Wolves seasons changed to comply with the law | Outside

In a conference call last week, Idaho Fish and Game commissioners changed the wolf trapping and hunting seasons in response to a new law.

Meanwhile, the majority of Idahoans who commented on the proposal did not support the changes.

Some commissioners described the changes as a threading exercise as the commission tried to comply with new wolf hunting legislation.

Commissioner Brad Corkill, who was the president when the Idaho legislature voted on the law, said he was notified less than 24 hours before the vote.

“I find this a little disrespectful and insulting on the part of the Legislative Assembly,” he said on Thursday’s appeal. “They left that on our knees… giving us very few options on how to handle this situation. “Disrespectful” is the nicest word I can find on this subject. “

During a public comment period that ended last Sunday, 12,388 people submitted comments, of which 42 percent were Idaho residents. Among Idaho residents, 58.5% did not support the proposed changes, according to IDFG staff. The ministry also received 7,682 email comments on the proposed changes. Of these e-mail comments, 98% were from non-residents.

“I think it could have been managed so much better,” Commissioner Don Ebert said on the teleconference. “I would like the legislature to be a partner with us.”

The changed seasons will take effect Thursday, as will Senate Bill 1211, according to a press release from the agency.

The changes will not be reflected in the current printed 2021 Big Game Seasons and Rules brochure, but an updated brochure with the changes is available on the Fish and Game website.

Senate Bill 1211 established a year-round wolf trapping season on private property, allowed unlimited purchase of wolf tags, and allowed any method used to catch any wild dog in Idaho (foxes, coyotes) to also be available to take wolves.

In a press release, Director of Fisheries and Game Ed Schriever said the commission’s action provides a “meaningful balance” that aims to provide hunters and trappers with additional tools to resolve conflicts between wolves, cattle and other big game.

On public lands, in 43 hunting units where elk are below population targets, or where there is a history of chronic livestock depredation, the commission established seasons with expanded hunting methods from November 15 to March, 31st. All other wolf hunting and trapping seasons on public land land remain unchanged.

On private land, foot trapping and extended hunting methods are permitted year round with the permission of the landowner. The wolf snaring seasons already in place on private lands remain unchanged.

“It has been widely, but incorrectly, reported that the new law will reduce Idaho’s wolf population by 90 percent, however, the commission’s action will reduce wolf conflict while maintaining a viable wolf population that is not subject to re-listing under federal endangered species law, ”Schriever said in the press release.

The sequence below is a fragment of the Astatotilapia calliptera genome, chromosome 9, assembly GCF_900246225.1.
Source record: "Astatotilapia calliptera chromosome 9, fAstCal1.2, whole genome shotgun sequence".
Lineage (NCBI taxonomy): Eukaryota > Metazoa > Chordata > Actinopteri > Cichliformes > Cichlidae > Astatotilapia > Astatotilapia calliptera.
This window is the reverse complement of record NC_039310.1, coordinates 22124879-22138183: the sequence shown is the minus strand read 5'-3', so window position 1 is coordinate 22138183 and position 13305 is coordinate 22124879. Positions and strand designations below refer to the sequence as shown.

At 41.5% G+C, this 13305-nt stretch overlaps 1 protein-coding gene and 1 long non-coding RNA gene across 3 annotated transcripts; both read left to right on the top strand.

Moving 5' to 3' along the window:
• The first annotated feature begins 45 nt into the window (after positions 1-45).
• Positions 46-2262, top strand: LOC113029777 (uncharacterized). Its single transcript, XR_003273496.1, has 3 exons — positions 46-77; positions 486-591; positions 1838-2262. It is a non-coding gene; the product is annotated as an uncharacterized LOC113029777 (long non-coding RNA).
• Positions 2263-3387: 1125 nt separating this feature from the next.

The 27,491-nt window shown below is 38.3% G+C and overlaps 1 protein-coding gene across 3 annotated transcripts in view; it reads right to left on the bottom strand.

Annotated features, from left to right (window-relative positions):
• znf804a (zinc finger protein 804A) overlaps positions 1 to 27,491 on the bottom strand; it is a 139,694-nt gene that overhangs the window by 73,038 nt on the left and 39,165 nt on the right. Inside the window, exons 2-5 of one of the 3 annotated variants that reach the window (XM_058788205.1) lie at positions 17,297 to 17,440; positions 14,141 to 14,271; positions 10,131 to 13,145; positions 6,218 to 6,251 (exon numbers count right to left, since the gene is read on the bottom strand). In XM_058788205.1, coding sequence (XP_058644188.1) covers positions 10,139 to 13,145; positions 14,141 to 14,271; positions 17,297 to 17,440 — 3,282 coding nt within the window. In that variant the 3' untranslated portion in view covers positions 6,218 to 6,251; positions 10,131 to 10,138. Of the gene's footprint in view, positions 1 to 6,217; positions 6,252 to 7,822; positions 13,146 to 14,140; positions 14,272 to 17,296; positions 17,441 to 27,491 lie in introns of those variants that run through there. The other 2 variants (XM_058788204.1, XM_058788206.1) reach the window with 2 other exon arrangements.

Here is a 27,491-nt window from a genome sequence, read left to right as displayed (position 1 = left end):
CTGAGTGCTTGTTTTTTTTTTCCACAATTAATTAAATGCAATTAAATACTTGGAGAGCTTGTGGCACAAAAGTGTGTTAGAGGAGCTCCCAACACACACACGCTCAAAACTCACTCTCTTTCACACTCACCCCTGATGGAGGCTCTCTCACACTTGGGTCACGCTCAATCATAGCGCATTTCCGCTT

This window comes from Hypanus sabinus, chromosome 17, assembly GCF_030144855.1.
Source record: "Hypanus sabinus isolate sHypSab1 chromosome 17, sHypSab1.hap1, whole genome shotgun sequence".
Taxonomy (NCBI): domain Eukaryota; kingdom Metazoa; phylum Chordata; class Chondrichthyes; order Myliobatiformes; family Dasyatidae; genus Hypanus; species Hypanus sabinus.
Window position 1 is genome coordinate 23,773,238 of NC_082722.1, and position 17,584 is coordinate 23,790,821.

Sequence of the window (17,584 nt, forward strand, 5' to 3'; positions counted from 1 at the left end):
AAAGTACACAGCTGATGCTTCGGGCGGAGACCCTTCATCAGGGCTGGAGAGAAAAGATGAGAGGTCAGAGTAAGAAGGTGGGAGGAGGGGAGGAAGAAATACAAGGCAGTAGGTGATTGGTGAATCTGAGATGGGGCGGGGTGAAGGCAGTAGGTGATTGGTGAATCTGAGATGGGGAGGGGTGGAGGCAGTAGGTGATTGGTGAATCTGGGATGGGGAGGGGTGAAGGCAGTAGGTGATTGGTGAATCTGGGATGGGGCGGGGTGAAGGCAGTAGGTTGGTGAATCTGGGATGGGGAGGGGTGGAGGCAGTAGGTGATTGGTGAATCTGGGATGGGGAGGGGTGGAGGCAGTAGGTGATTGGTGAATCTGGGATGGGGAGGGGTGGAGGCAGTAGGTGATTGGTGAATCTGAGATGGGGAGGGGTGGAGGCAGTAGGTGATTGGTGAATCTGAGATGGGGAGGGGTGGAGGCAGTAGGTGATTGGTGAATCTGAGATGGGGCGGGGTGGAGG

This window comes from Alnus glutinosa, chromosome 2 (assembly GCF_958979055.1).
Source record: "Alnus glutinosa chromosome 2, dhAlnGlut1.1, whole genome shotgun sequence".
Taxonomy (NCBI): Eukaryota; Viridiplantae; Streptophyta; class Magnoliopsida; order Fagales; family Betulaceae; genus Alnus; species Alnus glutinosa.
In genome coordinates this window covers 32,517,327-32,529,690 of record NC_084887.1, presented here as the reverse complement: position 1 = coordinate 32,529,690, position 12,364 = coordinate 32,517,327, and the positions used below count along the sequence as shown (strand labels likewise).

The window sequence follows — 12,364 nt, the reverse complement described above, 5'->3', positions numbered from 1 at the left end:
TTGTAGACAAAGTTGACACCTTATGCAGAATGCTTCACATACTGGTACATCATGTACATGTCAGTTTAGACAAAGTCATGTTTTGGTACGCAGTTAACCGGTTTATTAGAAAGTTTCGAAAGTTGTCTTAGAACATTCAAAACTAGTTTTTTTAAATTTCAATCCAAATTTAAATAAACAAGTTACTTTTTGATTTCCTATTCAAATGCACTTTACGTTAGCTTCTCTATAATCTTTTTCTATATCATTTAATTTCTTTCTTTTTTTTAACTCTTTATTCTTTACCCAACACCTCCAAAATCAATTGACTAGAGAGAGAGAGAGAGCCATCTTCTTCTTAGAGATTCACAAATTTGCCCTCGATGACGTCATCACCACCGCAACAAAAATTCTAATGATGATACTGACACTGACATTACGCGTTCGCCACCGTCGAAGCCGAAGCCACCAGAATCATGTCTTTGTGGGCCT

The methods described in SB-1211 include those legal for the capture of other wild canids, but closed for the capture of other big game species, including:

Weapons restrictions (for big game hunting) do not apply to wolf hunting.

Exemption from filming hours and allowance for projector or night vision equipment. Written permission from the landowner is required on private land, and a permit from the Director of Fish and Game is required on public land, which meets the requirements for coyote lighting at night.

Wolf bait hunting is permitted on private land with the permission of the owner.

The restrictions on motor vehicles for hunting big game do not apply to wolf hunting.

Dogs can be used to chase wolves and no dog hunter’s license is required.

Wolf hunting seasons on public lands remain unchanged except that expanded hunting methods apply from November 15 to March 31 in areas with a history of chronic livestock depredation or when elk herds are below targets. management, including units 4, 4A, 6, 7, 9, 10, 10A, 12, 14, 15, 16, 16A, 17, 18, 19, 20, 20A, 22, 23, 24, 26, 27 , 28, 29, 31, 32, 32A, 33, 34, 35, 36, 36A, 36B, 37, 39, 43, 44, 49, 50, 62, 64, 65 and 67.

On private land, extensive hunting methods are permitted year round with the permission of the owner.

“Wolves are part of the landscape”

Many conservation and environmental groups have decried the law. Last week, more than 50 groups sent President Joe Biden’s administration a letter urging them to restore Endangered Species Act protections for wolves in the Northern Rockies. On May 26, an urgent petition was filed.

The Fish and Wildlife Service must respond to the relist request by August 24.

IDFG managers, however, do not believe that liberalized trapping and hunting seasons will have much of an impact on the overall wolf population.

“At the end of the day, wolves are part of the landscape, and I don’t think you’re going to see that change,” said Chip Corsi, regional director of Idaho Fish and Games in Coeur d’Alene. “We managed them quite aggressively, mainly from the start. I think the guys who are diehard wolf trappers will tell you that it’s not easy to trap wolves.

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